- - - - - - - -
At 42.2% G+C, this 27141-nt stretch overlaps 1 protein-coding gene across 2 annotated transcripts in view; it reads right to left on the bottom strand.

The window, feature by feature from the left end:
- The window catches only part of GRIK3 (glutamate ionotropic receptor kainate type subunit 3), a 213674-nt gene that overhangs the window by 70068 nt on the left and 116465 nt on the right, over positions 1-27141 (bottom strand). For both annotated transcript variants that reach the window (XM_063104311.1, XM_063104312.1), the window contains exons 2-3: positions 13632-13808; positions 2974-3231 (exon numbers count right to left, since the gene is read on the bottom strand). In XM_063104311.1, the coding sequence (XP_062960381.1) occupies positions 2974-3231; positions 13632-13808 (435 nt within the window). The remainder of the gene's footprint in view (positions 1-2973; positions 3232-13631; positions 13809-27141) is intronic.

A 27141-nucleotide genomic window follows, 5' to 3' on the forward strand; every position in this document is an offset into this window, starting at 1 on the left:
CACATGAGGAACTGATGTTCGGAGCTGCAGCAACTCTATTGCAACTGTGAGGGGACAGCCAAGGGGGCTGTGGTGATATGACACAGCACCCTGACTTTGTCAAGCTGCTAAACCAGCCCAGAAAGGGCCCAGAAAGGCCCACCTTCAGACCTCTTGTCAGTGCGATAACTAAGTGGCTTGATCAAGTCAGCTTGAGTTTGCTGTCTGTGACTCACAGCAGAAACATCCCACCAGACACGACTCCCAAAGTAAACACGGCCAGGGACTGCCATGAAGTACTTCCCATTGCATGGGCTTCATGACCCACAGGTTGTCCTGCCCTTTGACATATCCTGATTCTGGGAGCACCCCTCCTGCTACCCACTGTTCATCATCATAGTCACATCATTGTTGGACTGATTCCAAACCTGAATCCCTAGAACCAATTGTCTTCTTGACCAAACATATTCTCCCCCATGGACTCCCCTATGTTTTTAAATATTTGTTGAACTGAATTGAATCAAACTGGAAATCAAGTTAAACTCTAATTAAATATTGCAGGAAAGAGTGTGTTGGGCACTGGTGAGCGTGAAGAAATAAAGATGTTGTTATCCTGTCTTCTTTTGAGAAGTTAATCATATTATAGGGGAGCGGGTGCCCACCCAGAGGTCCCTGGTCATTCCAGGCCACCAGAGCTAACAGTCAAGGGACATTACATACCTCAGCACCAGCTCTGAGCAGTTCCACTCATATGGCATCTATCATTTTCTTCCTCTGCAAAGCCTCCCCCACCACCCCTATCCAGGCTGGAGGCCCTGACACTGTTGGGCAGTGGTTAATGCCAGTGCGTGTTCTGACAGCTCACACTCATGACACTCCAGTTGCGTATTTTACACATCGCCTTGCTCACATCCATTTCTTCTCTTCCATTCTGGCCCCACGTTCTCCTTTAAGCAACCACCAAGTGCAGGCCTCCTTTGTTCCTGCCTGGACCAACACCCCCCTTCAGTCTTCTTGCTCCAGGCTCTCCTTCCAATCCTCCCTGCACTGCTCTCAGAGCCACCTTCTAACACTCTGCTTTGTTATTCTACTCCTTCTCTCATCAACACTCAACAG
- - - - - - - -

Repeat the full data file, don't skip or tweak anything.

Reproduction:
At 42.2% G+C, this 27141-nt stretch overlaps 1 protein-coding gene across 2 annotated transcripts in view; it reads right to left on the bottom strand.

The window, feature by feature from the left end:
- The window catches only part of GRIK3 (glutamate ionotropic receptor kainate type subunit 3), a 213674-nt gene that overhangs the window by 70068 nt on the left and 116465 nt on the right, over positions 1-27141 (bottom strand). For both annotated transcript variants that reach the window (XM_063104311.1, XM_063104312.1), the window contains exons 2-3: positions 13632-13808; positions 2974-3231 (exon numbers count right to left, since the gene is read on the bottom strand). In XM_063104311.1, the coding sequence (XP_062960381.1) occupies positions 2974-3231; positions 13632-13808 (435 nt within the window). The remainder of the gene's footprint in view (positions 1-2973; positions 3232-13631; positions 13809-27141) is intronic.

A 27141-nucleotide genomic window follows, 5' to 3' on the forward strand; every position in this document is an offset into this window, starting at 1 on the left:
CACATGAGGAACTGATGTTCGGAGCTGCAGCAACTCTATTGCAACTGTGAGGGGACAGCCAAGGGGGCTGTGGTGATATGACACAGCACCCTGACTTTGTCAAGCTGCTAAACCAGCCCAGAAAGGGCCCAGAAAGGCCCACCTTCAGACCTCTTGTCAGTGCGATAACTAAGTGGCTTGATCAAGTCAGCTTGAGTTTGCTGTCTGTGACTCACAGCAGAAACATCCCACCAGACACGACTCCCAAAGTAAACACGGCCAGGGACTGCCATGAAGTACTTCCCATTGCATGGGCTTCATGACCCACAGGTTGTCCTGCCCTTTGACATATCCTGATTCTGGGAGCACCCCTCCTGCTACCCACTGTTCATCATCATAGTCACATCATTGTTGGACTGATTCCAAACCTGAATCCCTAGAACCAATTGTCTTCTTGACCAAACATATTCTCCCCCATGGACTCCCCTATGTTTTTAAATATTTGTTGAACTGAATTGAATCAAACTGGAAATCAAGTTAAACTCTAATTAAATATTGCAGGAAAGAGTGTGTTGGGCACTGGTGAGCGTGAAGAAATAAAGATGTTGTTATCCTGTCTTCTTTTGAGAAGTTAATCATATTATAGGGGAGCGGGTGCCCACCCAGAGGTCCCTGGTCATTCCAGGCCACCAGAGCTAACAGTCAAGGGACATTACATACCTCAGCACCAGCTCTGAGCAGTTCCACTCATATGGCATCTATCATTTTCTTCCTCTGCAAAGCCTCCCCCACCACCCCTATCCAGGCTGGAGGCCCTGACACTGTTGGGCAGTGGTTAATGCCAGTGCGTGTTCTGACAGCTCACACTCATGACACTCCAGTTGCGTATTTTACACATCGCCTTGCTCACATCCATTTCTTCTCTTCCATTCTGGCCCCACGTTCTCCTTTAAGCAACCACCAAGTGCAGGCCTCCTTTGTTCCTGCCTGGACCAACACCCCCCTTCAGTCTTCTTGCTCCAGGCTCTCCTTCCAATCCTCCCTGCACTGCTCTCAGAGCCACCTTCTAACACTCTGCTTTGTTATTCTACTCCTTCTCTCATCAACACTCAACAG